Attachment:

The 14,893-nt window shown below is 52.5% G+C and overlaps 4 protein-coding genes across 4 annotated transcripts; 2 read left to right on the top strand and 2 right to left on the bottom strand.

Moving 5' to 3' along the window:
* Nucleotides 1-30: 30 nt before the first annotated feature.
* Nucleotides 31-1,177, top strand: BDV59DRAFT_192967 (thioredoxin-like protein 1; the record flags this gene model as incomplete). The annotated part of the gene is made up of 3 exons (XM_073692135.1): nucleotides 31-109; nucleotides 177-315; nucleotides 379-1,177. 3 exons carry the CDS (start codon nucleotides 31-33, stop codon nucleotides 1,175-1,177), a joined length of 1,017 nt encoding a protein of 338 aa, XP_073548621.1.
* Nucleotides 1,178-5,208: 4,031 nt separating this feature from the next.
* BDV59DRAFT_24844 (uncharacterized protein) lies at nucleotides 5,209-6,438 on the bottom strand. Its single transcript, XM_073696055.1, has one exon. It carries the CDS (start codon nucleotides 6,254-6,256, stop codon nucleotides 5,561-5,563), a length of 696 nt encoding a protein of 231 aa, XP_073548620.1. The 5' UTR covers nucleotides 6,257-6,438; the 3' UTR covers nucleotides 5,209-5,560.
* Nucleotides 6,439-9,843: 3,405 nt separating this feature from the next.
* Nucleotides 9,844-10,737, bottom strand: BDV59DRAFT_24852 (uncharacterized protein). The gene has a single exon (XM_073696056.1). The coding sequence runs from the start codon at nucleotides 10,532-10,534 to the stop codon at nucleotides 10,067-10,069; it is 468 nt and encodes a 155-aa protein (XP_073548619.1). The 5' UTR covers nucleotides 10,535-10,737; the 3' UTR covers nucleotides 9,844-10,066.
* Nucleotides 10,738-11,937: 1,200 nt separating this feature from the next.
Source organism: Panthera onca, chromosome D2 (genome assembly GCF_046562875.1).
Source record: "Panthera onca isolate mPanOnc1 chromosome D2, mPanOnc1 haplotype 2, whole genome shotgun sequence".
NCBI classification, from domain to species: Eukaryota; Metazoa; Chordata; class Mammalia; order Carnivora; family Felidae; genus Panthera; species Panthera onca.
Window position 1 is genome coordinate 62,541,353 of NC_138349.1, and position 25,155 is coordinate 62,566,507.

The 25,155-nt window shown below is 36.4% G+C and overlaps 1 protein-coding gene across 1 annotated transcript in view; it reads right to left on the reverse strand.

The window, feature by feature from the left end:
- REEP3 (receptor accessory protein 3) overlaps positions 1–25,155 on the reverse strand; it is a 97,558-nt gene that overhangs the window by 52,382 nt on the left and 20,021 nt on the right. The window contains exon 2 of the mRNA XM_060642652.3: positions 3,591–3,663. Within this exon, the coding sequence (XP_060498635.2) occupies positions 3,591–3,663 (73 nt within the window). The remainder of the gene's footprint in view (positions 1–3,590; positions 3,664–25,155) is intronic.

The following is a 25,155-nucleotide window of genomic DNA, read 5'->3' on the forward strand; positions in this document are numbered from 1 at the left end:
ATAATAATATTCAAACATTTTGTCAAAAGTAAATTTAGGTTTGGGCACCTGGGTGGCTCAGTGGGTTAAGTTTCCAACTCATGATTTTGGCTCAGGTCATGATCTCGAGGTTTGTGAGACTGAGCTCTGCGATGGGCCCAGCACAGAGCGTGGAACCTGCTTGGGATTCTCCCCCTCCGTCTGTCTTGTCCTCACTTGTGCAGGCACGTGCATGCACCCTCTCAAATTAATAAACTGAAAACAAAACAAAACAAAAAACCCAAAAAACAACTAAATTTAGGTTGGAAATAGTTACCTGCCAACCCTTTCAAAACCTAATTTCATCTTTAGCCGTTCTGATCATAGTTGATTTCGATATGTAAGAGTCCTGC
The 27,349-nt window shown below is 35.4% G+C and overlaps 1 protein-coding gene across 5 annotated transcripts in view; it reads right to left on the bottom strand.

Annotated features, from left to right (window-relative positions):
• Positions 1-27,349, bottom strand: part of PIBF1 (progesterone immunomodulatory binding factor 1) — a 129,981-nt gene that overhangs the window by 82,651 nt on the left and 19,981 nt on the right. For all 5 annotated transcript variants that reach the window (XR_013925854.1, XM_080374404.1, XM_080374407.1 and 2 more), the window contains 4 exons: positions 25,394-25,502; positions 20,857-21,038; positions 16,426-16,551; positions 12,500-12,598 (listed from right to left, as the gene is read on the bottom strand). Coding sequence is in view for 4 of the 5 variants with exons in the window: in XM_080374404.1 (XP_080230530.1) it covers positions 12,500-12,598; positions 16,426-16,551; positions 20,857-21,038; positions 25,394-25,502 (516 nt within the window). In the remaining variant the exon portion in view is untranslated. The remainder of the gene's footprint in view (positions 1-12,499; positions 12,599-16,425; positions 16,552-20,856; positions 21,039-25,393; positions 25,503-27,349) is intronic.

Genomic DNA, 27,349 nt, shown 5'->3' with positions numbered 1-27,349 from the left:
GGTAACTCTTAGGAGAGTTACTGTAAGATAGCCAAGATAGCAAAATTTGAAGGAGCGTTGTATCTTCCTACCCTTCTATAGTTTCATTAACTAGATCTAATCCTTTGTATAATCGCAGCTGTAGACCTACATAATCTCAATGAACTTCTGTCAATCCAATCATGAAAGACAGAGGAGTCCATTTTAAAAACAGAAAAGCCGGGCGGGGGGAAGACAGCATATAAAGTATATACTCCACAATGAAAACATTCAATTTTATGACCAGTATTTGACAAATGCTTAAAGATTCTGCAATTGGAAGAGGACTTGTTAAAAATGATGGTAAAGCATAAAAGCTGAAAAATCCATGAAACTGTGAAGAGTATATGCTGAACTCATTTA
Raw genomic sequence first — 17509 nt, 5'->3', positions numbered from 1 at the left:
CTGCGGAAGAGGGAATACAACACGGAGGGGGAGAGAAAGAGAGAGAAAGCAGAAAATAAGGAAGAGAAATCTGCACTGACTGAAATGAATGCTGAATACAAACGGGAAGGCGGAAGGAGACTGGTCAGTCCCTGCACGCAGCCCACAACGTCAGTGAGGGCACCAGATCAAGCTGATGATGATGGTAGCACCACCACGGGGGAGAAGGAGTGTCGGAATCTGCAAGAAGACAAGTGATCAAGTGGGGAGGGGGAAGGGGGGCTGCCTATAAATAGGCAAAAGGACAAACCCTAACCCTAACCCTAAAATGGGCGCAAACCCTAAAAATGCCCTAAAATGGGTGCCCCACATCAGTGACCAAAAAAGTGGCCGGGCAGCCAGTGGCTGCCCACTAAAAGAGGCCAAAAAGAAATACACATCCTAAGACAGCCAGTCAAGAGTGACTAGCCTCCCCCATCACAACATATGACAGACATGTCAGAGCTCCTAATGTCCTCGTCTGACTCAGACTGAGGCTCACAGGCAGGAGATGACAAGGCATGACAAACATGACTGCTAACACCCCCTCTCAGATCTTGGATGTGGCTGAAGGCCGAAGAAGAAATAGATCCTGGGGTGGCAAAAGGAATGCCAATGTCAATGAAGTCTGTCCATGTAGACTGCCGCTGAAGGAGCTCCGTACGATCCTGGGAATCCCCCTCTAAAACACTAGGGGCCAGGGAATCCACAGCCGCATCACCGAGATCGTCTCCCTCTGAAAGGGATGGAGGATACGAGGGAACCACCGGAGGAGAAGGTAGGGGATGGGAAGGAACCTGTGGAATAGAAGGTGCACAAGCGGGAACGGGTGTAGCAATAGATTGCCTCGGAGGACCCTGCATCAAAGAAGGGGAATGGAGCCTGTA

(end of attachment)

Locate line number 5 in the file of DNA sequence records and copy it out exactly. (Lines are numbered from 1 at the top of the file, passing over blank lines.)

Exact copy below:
* Nucleotides 1,178-5,208: 4,031 nt separating this feature from the next.